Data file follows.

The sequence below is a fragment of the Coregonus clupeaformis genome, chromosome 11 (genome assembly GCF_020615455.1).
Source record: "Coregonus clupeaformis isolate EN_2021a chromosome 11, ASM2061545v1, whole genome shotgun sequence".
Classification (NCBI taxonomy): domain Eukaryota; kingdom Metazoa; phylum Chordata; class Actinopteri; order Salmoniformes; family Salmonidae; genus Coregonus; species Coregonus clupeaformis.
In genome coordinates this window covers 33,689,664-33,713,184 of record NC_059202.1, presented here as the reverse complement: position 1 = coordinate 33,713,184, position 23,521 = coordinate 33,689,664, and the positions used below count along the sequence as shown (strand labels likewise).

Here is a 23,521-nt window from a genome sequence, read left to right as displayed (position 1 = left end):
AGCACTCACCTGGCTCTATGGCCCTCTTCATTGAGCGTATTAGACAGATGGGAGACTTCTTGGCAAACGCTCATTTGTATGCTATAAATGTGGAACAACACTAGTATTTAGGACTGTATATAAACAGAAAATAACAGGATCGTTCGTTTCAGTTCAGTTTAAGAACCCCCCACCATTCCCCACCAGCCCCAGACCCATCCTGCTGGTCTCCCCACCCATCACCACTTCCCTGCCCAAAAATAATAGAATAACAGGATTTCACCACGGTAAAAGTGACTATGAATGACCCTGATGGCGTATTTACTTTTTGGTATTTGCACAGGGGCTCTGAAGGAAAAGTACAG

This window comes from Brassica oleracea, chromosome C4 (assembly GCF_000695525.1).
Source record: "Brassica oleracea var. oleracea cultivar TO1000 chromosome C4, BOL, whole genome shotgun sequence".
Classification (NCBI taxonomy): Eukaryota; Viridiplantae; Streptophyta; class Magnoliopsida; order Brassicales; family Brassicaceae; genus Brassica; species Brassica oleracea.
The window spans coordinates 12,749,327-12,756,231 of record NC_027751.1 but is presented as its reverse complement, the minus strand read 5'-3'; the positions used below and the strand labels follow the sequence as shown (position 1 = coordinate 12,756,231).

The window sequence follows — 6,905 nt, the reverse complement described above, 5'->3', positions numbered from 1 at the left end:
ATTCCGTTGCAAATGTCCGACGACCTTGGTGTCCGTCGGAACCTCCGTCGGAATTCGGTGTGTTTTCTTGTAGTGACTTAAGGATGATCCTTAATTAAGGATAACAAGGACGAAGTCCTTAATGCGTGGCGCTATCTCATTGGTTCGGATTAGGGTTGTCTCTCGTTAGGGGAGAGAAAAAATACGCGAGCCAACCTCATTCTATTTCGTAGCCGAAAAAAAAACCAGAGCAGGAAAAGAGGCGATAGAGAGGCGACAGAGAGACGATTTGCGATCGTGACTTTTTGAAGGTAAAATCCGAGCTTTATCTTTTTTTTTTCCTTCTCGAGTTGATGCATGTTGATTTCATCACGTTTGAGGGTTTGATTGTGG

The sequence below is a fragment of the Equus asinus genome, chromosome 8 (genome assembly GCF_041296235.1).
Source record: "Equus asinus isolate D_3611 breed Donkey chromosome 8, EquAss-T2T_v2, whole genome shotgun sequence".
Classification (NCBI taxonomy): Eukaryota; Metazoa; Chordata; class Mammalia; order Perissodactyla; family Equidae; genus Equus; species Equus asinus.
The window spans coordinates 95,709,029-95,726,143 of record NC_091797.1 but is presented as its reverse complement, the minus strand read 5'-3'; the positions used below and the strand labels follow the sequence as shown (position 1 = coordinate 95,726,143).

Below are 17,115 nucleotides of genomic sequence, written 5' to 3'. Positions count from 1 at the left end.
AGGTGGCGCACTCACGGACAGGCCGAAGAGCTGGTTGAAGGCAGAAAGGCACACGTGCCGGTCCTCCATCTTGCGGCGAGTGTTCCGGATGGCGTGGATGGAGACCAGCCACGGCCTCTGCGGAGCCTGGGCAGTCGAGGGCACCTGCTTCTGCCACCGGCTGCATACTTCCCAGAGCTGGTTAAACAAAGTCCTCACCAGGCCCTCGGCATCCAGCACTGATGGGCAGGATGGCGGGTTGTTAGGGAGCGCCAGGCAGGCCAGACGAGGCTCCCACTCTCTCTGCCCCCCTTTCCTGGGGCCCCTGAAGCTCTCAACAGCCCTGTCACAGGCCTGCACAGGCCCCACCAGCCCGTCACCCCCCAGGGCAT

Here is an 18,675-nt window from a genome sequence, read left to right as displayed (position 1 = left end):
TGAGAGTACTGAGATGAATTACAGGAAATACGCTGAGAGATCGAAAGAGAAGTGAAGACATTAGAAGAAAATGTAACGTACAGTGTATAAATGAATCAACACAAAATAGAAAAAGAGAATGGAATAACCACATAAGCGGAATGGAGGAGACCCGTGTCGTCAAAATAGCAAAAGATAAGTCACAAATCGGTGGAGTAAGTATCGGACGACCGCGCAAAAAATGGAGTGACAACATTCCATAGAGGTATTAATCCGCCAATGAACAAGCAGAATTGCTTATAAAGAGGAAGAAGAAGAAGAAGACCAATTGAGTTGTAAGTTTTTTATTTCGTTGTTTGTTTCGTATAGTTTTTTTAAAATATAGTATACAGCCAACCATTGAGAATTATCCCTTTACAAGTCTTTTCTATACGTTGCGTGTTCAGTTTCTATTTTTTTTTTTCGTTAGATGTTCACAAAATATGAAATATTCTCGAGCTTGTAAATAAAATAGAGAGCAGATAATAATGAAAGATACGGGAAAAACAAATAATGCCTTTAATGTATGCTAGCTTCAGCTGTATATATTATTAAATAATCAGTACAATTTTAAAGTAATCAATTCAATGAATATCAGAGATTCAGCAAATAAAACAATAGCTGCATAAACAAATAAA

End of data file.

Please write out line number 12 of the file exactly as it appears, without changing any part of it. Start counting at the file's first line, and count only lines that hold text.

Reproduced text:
ATTCCGTTGCAAATGTCCGACGACCTTGGTGTCCGTCGGAACCTCCGTCGGAATTCGGTGTGTTTTCTTGTAGTGACTTAAGGATGATCCTTAATTAAGGATAACAAGGACGAAGTCCTTAATGCGTGGCGCTATCTCATTGGTTCGGATTAGGGTTGTCTCTCGTTAGGGGAGAGAAAAAATACGCGAGCCAACCTCATTCTATTTCGTAGCCGAAAAAAAAACCAGAGCAGGAAAAGAGGCGATAGAGAGGCGACAGAGAGACGATTTGCGATCGTGACTTTTTGAAGGTAAAATCCGAGCTTTATCTTTTTTTTTTCCTTCTCGAGTTGATGCATGTTGATTTCATCACGTTTGAGGGTTTGATTGTGG